focal length

Discussion in 'General Electronics Chat' started by bhuvanesh, Jan 17, 2015.

  1. bhuvanesh

    Thread Starter Member

    Aug 10, 2013
    268
    2
    we all know that focal length of our eyes is 22m and of mobile camera is around 33 to one or 200 mm.yet if we see through mobile the image is not sharp as we see from our eyes.Why is that so.Thank you in advance
     
  2. Kermit2

    AAC Fanatic!

    Feb 5, 2010
    3,789
    945
    digital resolution is the limiting factor

    the camera converts the visual image to a finite set of pixels. the larger the number of pixels the greater the close up resolution of the image becomes.
     
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  3. MagicMatt

    Member

    Sep 30, 2013
    117
    14
    Right idea, but largely the wrong culprit. Some digital sensors are a lot better than others, and it's not as straightforward as "it's always this". Having used thermally cooled CCD cameras, I can assure you that it's not only possible to achieve resolution and dynamic range as good as our eyes, but often far better.

    Digital resolution is often not the main issue, but the quality of the optics in front of the sensor. Take the same sensor from your mobile and replace the crap glass lens with a nice high quality Leica lens, and the difference in the captured image is astounding... but who wants a large Leica lens sticking out of their mobile!?

    The human eye is surprisingly poor too - around 7 megapixels with a blind spot in the centre... but the eye doesn't take a single snapshot, it's a video stream with a very powerful processor behind it. The eye takes literally thousands of snapshots and (for want of a better term) "stacks" them, making the realistic resolution of your normal 90 degree field of view the equivalent of around 450 megapixels, and for your full field of view, closer to 600 megapixels.

    Yes, if you used your mobile the same way, with a good quality lens instead of the supplied one, taking thousands of images and stacking them in something like Registax, you could achieve much the same image, or even better.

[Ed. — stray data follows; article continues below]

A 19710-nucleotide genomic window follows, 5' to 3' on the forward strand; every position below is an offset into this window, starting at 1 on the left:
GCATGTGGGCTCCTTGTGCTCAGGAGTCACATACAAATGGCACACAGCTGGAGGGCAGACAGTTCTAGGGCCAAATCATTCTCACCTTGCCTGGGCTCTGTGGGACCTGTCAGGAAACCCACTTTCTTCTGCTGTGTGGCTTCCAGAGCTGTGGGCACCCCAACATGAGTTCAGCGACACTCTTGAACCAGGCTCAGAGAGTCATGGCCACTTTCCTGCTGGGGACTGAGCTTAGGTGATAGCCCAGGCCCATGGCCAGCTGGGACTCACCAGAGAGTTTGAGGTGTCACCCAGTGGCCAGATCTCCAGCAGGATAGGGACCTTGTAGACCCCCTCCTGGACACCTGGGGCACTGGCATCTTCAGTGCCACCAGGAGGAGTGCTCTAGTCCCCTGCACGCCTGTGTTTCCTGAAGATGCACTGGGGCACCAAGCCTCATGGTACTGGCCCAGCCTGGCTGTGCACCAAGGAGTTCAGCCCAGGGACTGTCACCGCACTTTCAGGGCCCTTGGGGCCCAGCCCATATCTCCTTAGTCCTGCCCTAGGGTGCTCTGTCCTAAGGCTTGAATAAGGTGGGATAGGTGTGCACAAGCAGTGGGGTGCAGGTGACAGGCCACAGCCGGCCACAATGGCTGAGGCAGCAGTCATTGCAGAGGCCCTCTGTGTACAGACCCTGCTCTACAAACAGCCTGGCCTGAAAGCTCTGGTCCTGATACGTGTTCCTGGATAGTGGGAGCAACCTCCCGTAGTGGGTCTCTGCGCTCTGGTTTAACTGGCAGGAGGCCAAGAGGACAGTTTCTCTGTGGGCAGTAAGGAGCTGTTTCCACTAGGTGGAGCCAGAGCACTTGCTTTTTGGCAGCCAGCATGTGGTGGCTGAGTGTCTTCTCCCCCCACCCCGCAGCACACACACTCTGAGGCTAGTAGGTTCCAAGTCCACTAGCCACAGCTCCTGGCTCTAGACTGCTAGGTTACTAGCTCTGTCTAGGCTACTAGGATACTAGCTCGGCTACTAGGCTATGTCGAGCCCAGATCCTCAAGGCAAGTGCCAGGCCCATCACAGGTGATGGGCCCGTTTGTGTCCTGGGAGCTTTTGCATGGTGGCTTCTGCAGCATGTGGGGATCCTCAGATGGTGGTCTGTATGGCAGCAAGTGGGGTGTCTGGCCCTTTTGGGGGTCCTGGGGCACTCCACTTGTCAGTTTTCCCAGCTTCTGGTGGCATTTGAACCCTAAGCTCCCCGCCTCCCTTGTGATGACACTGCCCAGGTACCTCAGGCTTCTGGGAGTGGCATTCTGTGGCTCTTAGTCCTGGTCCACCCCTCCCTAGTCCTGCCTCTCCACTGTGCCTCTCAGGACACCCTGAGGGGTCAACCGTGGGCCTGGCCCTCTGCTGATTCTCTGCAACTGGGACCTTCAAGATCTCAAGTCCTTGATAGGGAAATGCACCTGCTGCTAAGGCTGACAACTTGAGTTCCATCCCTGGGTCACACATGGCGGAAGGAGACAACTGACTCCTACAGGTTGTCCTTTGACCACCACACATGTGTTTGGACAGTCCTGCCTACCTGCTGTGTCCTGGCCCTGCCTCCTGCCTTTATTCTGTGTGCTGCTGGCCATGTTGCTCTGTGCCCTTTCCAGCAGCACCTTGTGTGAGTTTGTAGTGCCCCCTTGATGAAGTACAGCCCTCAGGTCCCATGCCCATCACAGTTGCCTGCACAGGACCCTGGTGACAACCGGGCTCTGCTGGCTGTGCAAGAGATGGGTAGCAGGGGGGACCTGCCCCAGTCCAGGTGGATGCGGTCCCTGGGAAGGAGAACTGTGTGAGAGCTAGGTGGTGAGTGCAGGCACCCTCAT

There's also the whole "Circle Of Confusion" scenario, which I really only recommend you read if you want a full-on scientific answer to your question. It's a fairly easy concept once you understand it, but not immediately obvious.
     
  4. bhuvanesh

    Thread Starter Member

    Aug 10, 2013
    268
    2
    visual image is converted to finite set of pixels rather that not having what it has.its is for the sake limited storage?
     
  5. bhuvanesh

    Thread Starter Member

    Aug 10, 2013
    268
    2
    what is the use of it since our eye don't have capability to feel beyond qualities(our eyes is 450 megapixels so it cant feel the 600 megapixel image) or we can say like it never seen 600 megapixel image.am i making point?

    human eye is around 500 megapixel.is it not?

    eye capture video in 1000 frames per second?
    ful field of view mean i dont understand
     
    Last edited: Jan 17, 2015
  6. MagicMatt

    Member

    Sep 30, 2013
    117
    14
    Ummmm... what? Sorry, I can't understand what you are trying to say. Are you asking why we don't all have 600 megapixel cameras in our mobile phones?

    1 - Cost.
    2 - Size of optics.
    3 - Processing power needed to take and stack all those images.
    4 - Memory required to process the images.
    5 - Speed and capacity of temporary storage needed for the initial video feed.
    6 - Storage requirements for the final file.
    7 - Processor power and memory capacity needed to decode and display such a large image.

    Uncompressed, each image would be about 2.25Gb ... as a JPEG it would still run into hundreds of megabytes.

    The point of taking an image at a higher quality than our eyes can see is that you are then able to see those things later by simple enlarging the image. Another approach i to zoom in and take the image. A bit like this:
    http://lroc.sese.asu.edu/images/gigapan/

    Closer to 600 megapixels.
    http://www.clarkvision.com/articles/eye-resolution.html

    Brains and eyes do not really work that way. Our eyes capture images on the outside of our vision far better than in the centre, which they can't see at all (blind spot). We do not record video, we produce memories which retain some visual information.

    Your eyes do not stay still. To see what is right in front of you, your eyes need to move around a bit to counter-act the issue of having a blind spot right in the centre of your vision. Your full field of view is therefore slightly larger than a stationary camera would be with the same optics. This is why, when we do astronomy, we often talk about looking at things using averted vision - you can quite literally fail to see something that is right in front of you.
     
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